When it comes to simplifying the tax code, eliminating the filing requirements of some 75 million households turns out to be a big money saver. It will directly reduce the processing and subsequent examination, by the Internal Revenue Service, of around half of all tax returns currently filed. Since most individuals under this threshold only file to receive refundable tax credits, or to determine that they don’t owe any taxes at all, and around 37% of all individual returns audited involve the Earned Income Credit, once Trump’s plan is implemented the size of the IRS may be reduced dramatically.

Under Trump’s plan, if you are single, the first $25,000 you earn won’t be taxable, and if you are married, the first $50,000 you earn will be exempt from taxes (see table below). This will amount to a huge tax cut for the many, at the expense of a few. Compared to Dr. Ben Carson’s idea, where the government would get up to $2,500 or $5,000 from the same, Trump’s plan is a huge windfall for the working poor and middle class. Are you for lower taxes? Will this help you?

Trump’s plan lowers the top marginal tax rate to 25%, or to the same level imposed from 1925 to 1931 under the 1924 Mellon Tax Bill. So this is not a shot in the dark, but rather a return to policies the U.S. had in place during the Roaring Twenties, back when the country truly was great. Compared to the present tax code, Trump’s plan will reduce income taxes for a married couple making $85,000 per year from around $8,800 to just $1,500 (assuming taxable income of $65,000). Does this appeal to you? Is there some part of this plan that you don’t comprehend?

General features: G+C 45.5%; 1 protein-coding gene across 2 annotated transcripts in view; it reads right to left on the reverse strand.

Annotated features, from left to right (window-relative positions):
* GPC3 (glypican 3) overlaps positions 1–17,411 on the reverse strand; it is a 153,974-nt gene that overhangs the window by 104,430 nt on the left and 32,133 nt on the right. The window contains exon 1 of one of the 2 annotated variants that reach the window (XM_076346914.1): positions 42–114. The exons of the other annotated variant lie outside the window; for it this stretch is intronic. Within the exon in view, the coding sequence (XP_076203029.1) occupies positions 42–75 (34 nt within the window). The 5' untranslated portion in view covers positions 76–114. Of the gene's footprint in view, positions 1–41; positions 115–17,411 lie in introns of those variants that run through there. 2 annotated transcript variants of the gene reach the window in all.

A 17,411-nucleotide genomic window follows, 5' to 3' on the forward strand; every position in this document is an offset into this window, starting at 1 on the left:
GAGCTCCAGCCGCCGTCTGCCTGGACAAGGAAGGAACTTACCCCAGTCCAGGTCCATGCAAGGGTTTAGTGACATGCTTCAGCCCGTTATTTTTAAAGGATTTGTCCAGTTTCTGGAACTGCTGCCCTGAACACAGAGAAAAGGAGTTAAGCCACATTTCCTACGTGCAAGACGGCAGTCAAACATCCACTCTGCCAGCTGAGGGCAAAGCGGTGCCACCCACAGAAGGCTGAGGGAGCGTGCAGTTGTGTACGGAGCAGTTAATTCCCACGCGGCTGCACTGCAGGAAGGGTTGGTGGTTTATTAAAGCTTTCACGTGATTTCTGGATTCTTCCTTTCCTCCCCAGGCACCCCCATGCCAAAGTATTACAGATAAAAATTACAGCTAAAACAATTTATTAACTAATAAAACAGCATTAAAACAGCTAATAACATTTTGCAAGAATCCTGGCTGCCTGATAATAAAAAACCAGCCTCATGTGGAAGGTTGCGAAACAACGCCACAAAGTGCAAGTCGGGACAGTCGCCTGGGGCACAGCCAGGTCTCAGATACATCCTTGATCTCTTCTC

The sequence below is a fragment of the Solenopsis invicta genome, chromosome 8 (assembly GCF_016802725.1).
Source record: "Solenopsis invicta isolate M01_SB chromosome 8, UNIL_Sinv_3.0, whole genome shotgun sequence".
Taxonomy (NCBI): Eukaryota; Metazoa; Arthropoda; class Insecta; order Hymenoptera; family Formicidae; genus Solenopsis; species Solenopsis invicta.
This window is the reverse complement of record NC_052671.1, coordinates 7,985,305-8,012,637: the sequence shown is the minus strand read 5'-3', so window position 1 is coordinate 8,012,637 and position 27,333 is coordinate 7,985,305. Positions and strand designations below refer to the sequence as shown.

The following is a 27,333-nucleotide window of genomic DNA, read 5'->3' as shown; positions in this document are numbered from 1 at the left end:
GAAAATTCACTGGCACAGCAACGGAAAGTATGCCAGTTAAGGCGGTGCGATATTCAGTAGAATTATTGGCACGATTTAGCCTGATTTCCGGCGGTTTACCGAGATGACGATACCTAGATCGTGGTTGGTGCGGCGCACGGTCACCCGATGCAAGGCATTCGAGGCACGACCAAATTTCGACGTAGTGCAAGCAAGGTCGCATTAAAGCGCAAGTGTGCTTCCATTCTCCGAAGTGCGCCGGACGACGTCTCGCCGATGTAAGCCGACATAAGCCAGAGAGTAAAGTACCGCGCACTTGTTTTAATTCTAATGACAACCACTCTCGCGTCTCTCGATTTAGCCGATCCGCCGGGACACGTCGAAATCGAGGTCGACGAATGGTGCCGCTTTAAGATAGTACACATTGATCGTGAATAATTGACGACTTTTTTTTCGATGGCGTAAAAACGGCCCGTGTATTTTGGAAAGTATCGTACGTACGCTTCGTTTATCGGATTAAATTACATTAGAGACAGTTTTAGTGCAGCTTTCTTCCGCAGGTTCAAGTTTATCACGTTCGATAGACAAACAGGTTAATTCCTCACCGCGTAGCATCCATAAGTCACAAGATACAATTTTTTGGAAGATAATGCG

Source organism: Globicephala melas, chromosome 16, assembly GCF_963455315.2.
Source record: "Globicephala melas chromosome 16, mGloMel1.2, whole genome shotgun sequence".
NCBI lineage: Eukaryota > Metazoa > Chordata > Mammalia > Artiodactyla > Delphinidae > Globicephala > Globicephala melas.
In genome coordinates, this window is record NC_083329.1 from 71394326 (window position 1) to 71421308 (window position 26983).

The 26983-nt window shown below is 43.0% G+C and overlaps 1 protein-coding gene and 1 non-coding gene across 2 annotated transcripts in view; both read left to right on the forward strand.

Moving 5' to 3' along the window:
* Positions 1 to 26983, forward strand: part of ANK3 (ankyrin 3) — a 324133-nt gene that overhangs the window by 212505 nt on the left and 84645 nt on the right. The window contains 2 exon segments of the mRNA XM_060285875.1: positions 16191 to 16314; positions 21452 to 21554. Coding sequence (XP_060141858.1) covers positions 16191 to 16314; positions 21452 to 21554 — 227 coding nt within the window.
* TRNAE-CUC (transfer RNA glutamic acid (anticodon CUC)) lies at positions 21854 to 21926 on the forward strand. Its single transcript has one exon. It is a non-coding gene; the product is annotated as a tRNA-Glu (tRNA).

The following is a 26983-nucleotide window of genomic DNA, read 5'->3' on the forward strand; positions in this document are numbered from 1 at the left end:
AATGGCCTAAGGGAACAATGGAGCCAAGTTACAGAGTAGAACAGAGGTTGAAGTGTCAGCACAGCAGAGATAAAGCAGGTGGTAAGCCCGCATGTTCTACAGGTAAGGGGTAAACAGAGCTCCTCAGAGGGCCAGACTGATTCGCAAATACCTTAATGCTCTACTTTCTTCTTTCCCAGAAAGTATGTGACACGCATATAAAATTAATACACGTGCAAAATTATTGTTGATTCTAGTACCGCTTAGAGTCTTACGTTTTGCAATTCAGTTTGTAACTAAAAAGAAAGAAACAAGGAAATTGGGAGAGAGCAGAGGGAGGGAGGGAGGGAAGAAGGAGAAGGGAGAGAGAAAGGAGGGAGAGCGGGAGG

According to Trump, the huge reduction in rates will make many of the current exemptions and deductions unnecessary or redundant. “Those within the 10% bracket will keep all or most of their current deductions. Those within the 20% bracket will keep more than half of their current deductions. Those within the 25% bracket will keep fewer deductions. Charitable giving and mortgage interest deductions will remain unchanged for all taxpayers.”